Chevron leads $318 mln raise for carbon capture tech firm Svante

Dow Jones Industrial Average listed company Chevron (CVX)'s logo is seen in Los Angeles
The logo of Dow Jones Industrial Average stock market index listed company Chevron (CVX) is seen in Los Angeles, California, United States, April 12, 2016. REUTERS/Lucy Nicholson/File Photo

Dec 15 (Reuters) - U.S. oil company Chevron (CVX.N) has led a $318 million fundraising round for Canada-based Svante, which develops filters to capture industrial carbon emissions for storage or reuse, the companies said on Thursday.

Scaling early-stage technologies like carbon capture and storage is essential to helping the world reach its climate goals, and many oil majors have made this central to their net-zero strategies.

The deal is the largest North American raise for a carbon capture tech company to date, JPMorgan told Reuters. The bank acted as co-placement agent with RBC Capital Markets.

Other investors to take part in the Series E funding round include Singaporean sovereign wealth fund Temasek, Samsung Engineering (028050.KS) and the venture capital arms of United Airlines (UAL.O) and 3M (MMM.N).

Chevron said it plans to invest $10 billion in lower-carbon projects through 2028 and has invested in Svante since 2014. Chevron's investment this around is about half the total amount, said a source close to the matter.

Chris Powers, vice president of Carbon Capture, Utilisation and Storage with Chevron New Energies, said Svante was "poised to be a leader in enabling carbon capture solutions."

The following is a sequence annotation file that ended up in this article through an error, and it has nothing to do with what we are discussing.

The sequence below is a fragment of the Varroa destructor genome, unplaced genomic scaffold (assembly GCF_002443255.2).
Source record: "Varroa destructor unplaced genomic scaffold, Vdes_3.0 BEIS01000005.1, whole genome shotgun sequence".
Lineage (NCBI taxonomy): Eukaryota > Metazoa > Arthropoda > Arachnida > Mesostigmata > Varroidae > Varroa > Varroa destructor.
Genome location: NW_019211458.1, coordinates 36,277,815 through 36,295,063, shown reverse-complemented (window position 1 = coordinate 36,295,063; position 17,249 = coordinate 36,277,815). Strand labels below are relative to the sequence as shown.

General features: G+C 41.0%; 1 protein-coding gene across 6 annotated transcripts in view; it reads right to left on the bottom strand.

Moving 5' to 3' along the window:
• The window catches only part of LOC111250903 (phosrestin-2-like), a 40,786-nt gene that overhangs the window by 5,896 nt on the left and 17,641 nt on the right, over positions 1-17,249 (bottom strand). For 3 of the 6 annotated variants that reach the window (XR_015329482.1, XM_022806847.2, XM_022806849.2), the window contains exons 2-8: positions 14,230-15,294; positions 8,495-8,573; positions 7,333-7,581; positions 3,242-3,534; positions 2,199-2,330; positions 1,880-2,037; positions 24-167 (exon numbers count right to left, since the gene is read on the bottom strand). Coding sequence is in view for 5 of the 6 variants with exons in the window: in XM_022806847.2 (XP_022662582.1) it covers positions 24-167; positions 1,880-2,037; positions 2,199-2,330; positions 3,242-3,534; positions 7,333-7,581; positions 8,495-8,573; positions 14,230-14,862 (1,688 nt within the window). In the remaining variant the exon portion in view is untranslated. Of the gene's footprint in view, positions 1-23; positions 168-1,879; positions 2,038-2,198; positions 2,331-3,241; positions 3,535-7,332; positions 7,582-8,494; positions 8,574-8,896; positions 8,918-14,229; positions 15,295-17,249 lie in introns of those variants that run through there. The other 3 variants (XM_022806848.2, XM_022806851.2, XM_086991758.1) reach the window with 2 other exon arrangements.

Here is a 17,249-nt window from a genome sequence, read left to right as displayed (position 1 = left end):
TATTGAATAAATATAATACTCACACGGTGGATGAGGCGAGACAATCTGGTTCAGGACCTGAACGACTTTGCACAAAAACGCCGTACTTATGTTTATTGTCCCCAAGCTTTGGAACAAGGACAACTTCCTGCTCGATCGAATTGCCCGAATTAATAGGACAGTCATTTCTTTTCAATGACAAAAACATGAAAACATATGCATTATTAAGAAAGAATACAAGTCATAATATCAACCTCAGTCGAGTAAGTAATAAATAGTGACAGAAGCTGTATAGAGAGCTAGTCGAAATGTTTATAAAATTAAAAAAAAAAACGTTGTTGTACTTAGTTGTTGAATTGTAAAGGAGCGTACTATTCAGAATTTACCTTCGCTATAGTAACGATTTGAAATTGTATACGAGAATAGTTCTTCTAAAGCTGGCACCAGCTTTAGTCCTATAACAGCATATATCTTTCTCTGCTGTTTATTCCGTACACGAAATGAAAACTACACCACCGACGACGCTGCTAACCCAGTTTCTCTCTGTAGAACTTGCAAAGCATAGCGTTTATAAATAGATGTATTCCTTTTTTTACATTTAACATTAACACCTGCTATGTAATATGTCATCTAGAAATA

"Innovation is key to enabling these types of breakthrough technologies and lower carbon solutions, and we look forward to applying our experience and expertise to help drive this effort forward."

Michael Johnson, vice chairman investment banking at JPMorgan told Reuters raising such sums was a crucial step in scaling carbon capture technology.

"We need to accelerate the development of these projects to prove CCS, and specifically direct air capture, can work at a rate of millions of tonnes per year."

Current global carbon capture is about 45 million tons per year, JPMorgan said, but needs to grow around 30-fold to help the world reach net-zero carbon emissions by mid-century.

JPMorgan said it had arranged around $1 billion of private equity capital for carbon capture companies and closed 10 private capital raises for clean tech companies this year to date.

Reporting by Virginia Furness; Editing by Josie Kao

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